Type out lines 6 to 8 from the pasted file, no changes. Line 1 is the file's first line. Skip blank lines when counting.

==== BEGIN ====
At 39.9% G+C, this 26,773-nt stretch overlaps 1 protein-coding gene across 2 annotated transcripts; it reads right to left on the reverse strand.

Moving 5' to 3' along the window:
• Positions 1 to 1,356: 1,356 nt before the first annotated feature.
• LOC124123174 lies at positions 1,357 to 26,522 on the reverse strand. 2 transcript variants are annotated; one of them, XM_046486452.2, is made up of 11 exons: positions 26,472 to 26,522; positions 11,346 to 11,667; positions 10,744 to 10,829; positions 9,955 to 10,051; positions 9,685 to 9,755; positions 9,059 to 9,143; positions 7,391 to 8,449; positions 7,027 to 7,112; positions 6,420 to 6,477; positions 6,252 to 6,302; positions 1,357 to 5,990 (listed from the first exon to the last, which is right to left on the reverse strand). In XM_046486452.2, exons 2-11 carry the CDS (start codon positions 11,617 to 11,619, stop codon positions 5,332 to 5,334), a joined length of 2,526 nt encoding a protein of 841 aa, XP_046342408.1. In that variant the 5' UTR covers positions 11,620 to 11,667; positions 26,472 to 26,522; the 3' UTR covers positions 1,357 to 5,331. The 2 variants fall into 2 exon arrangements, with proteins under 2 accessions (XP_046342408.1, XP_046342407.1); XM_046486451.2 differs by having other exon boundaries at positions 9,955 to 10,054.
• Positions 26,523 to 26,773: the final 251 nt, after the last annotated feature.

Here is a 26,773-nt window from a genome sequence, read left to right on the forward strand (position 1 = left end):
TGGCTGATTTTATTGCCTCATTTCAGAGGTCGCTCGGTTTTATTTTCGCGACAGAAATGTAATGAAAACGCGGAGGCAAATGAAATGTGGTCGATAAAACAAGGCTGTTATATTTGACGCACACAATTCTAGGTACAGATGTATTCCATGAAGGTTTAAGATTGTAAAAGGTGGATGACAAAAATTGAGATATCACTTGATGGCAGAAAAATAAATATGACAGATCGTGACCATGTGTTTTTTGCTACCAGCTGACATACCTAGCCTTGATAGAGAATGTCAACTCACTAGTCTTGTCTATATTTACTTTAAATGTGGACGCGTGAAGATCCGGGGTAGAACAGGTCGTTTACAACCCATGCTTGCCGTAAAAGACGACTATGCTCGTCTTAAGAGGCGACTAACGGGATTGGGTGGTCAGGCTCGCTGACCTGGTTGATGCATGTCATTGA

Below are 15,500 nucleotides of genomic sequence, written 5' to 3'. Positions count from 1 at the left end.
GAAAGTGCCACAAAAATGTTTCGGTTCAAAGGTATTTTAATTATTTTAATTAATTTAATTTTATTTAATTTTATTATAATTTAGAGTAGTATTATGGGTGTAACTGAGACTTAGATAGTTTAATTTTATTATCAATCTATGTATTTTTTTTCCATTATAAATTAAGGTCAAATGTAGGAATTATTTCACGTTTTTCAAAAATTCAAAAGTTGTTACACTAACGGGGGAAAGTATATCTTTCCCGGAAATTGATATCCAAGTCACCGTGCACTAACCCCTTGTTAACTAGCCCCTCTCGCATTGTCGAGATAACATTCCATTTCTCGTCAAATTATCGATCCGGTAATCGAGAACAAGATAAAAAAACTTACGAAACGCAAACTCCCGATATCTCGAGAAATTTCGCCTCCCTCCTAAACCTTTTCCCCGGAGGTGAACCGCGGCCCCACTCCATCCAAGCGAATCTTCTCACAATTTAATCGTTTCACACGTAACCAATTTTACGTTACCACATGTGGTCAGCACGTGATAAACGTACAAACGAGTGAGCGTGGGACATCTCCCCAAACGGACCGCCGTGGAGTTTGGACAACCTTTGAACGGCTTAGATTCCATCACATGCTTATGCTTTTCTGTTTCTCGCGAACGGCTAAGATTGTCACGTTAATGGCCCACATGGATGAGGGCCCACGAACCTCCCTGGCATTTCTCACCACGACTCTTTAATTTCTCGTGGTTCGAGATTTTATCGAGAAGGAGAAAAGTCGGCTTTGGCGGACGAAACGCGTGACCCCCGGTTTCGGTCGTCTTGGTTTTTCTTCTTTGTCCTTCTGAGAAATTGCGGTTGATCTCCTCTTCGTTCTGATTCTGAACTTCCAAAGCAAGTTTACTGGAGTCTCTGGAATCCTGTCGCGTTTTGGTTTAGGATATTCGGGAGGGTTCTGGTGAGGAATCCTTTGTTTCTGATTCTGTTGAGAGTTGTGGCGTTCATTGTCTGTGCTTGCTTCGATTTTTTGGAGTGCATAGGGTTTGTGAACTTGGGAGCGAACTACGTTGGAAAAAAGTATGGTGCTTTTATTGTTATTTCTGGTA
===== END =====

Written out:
Here is a 26,773-nt window from a genome sequence, read left to right on the forward strand (position 1 = left end):
TGGCTGATTTTATTGCCTCATTTCAGAGGTCGCTCGGTTTTATTTTCGCGACAGAAATGTAATGAAAACGCGGAGGCAAATGAAATGTGGTCGATAAAACAAGGCTGTTATATTTGACGCACACAATTCTAGGTACAGATGTATTCCATGAAGGTTTAAGATTGTAAAAGGTGGATGACAAAAATTGAGATATCACTTGATGGCAGAAAAATAAATATGACAGATCGTGACCATGTGTTTTTTGCTACCAGCTGACATACCTAGCCTTGATAGAGAATGTCAACTCACTAGTCTTGTCTATATTTACTTTAAATGTGGACGCGTGAAGATCCGGGGTAGAACAGGTCGTTTACAACCCATGCTTGCCGTAAAAGACGACTATGCTCGTCTTAAGAGGCGACTAACGGGATTGGGTGGTCAGGCTCGCTGACCTGGTTGATGCATGTCATTGA

Below are 15,500 nucleotides of genomic sequence, written 5' to 3'. Positions count from 1 at the left end.